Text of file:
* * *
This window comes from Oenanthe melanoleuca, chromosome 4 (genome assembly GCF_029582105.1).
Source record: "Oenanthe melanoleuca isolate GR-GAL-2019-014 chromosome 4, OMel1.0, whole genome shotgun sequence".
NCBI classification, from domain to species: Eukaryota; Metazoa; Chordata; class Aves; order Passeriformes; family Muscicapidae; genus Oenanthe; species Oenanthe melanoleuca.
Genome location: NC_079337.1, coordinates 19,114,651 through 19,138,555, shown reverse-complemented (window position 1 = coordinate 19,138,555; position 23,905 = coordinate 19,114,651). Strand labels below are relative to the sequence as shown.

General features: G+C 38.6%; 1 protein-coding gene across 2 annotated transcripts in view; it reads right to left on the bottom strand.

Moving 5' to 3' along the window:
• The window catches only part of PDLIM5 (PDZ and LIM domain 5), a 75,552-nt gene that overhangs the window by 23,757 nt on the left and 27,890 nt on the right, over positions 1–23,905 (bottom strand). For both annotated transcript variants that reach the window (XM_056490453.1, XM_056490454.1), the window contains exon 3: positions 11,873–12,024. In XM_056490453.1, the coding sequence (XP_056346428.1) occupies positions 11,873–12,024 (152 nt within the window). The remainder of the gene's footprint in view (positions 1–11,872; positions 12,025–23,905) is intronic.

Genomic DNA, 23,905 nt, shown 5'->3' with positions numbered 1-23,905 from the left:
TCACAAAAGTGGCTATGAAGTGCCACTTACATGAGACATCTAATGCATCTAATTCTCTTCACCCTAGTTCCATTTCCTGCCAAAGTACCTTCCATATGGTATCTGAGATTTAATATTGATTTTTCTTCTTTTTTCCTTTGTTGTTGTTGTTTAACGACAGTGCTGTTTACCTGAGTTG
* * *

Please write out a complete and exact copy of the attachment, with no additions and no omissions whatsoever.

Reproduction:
This window comes from Oenanthe melanoleuca, chromosome 4 (genome assembly GCF_029582105.1).
Source record: "Oenanthe melanoleuca isolate GR-GAL-2019-014 chromosome 4, OMel1.0, whole genome shotgun sequence".
NCBI classification, from domain to species: Eukaryota; Metazoa; Chordata; class Aves; order Passeriformes; family Muscicapidae; genus Oenanthe; species Oenanthe melanoleuca.
Genome location: NC_079337.1, coordinates 19,114,651 through 19,138,555, shown reverse-complemented (window position 1 = coordinate 19,138,555; position 23,905 = coordinate 19,114,651). Strand labels below are relative to the sequence as shown.

General features: G+C 38.6%; 1 protein-coding gene across 2 annotated transcripts in view; it reads right to left on the bottom strand.

Moving 5' to 3' along the window:
• The window catches only part of PDLIM5 (PDZ and LIM domain 5), a 75,552-nt gene that overhangs the window by 23,757 nt on the left and 27,890 nt on the right, over positions 1–23,905 (bottom strand). For both annotated transcript variants that reach the window (XM_056490453.1, XM_056490454.1), the window contains exon 3: positions 11,873–12,024. In XM_056490453.1, the coding sequence (XP_056346428.1) occupies positions 11,873–12,024 (152 nt within the window). The remainder of the gene's footprint in view (positions 1–11,872; positions 12,025–23,905) is intronic.

Genomic DNA, 23,905 nt, shown 5'->3' with positions numbered 1-23,905 from the left:
TCACAAAAGTGGCTATGAAGTGCCACTTACATGAGACATCTAATGCATCTAATTCTCTTCACCCTAGTTCCATTTCCTGCCAAAGTACCTTCCATATGGTATCTGAGATTTAATATTGATTTTTCTTCTTTTTTCCTTTGTTGTTGTTGTTTAACGACAGTGCTGTTTACCTGAGTTG